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FDA signals plan to address toxic elements in baby food

FDA signals plan to address toxic elements in baby food
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The Food and Drug Administration (FDA) on Friday signaled that it intends to address toxic elements in baby foods after a congressional report found that heavy metals were present in some baby foods.

The agency said in a statement that it will “soon be putting into action a plan aimed at reducing toxic elements in foods for babies and young children to levels as low as is reasonably achievable.” 

The FDA said it intended to focus on increased inspections at facilities and boosting sampling of baby foods.

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In a letter, the agency reminded manufacturers to “consider chemical hazards that may be present in foods” when performing hazard analysis on their products. 

The announcement comes one month after the House Oversight Subcommittee on Economic and Consumer Policy released a report finding that some internal company standards “permit dangerously high levels of toxic heavy metals in baby food.”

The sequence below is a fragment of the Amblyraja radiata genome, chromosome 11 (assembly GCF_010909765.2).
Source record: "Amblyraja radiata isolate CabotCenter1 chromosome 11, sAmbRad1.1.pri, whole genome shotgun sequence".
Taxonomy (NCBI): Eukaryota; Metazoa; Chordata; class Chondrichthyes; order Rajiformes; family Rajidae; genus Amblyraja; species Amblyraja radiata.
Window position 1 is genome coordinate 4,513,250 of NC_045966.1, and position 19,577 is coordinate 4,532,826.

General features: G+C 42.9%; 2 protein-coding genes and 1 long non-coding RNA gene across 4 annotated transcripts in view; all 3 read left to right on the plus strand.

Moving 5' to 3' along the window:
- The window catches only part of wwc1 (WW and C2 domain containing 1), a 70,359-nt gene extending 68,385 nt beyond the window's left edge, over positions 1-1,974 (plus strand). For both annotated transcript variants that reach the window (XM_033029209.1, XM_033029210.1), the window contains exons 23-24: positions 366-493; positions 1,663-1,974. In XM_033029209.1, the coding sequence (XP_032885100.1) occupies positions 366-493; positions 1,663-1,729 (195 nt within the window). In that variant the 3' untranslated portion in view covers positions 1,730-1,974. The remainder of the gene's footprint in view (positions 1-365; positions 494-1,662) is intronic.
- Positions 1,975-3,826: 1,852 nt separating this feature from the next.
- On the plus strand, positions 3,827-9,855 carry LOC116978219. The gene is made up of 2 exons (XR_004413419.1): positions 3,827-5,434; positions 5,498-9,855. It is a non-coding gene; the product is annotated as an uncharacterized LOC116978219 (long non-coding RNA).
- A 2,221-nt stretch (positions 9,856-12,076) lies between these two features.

Some of the foods examined contained levels of arsenic, lead and cadmium.

In a statement on Friday, Subcommittee Chairman Raja KrishnamoorthiSubramanian (Raja) Raja KrishnamoorthiHillicon Valley: Intel heads to resume threats hearing scrapped under Trump | New small business coalition to urge action on antitrust policy | Amazon backs corporate tax hike to pay for infrastructure House panel investigating YouTube for advertising practices on kids' platform From one 'big house' to another: DOJ must hold the leaders of Purdue Pharma accountable MORE (D-Ill.) said the announcement “represents a welcome change at FDA. Now that we have partners in the public health agencies, it’s reason for optimism for what we can accomplish going forward."

“However, we are disappointed that FDA failed to commit to establishing concrete rules to remove toxic heavy metals from all baby foods,” he said. “It highlights the need for Congress to pass legislation with strict standards and timelines.” 

Krishnamoorthi announced on Thursday that he —along with Rep. Tony Cárdenas (D-Calif.) and Sens. Amy KlobucharAmy KlobucharLobbying world New small business coalition to urge action on antitrust policy Bottom line MORE (D-Minn.) and Tammy DuckworthLadda (Tammy) Tammy DuckworthPolitical disenfranchisement is fueling environmental injustice Tammy Duckworth pressures postal service board on firing DeJoy Biden says Cabinet 'looks like America' at first meeting MORE (D-Ill.) — reached out to the agency to request guidance on what limits would be made public on toxic heavy metals in baby food.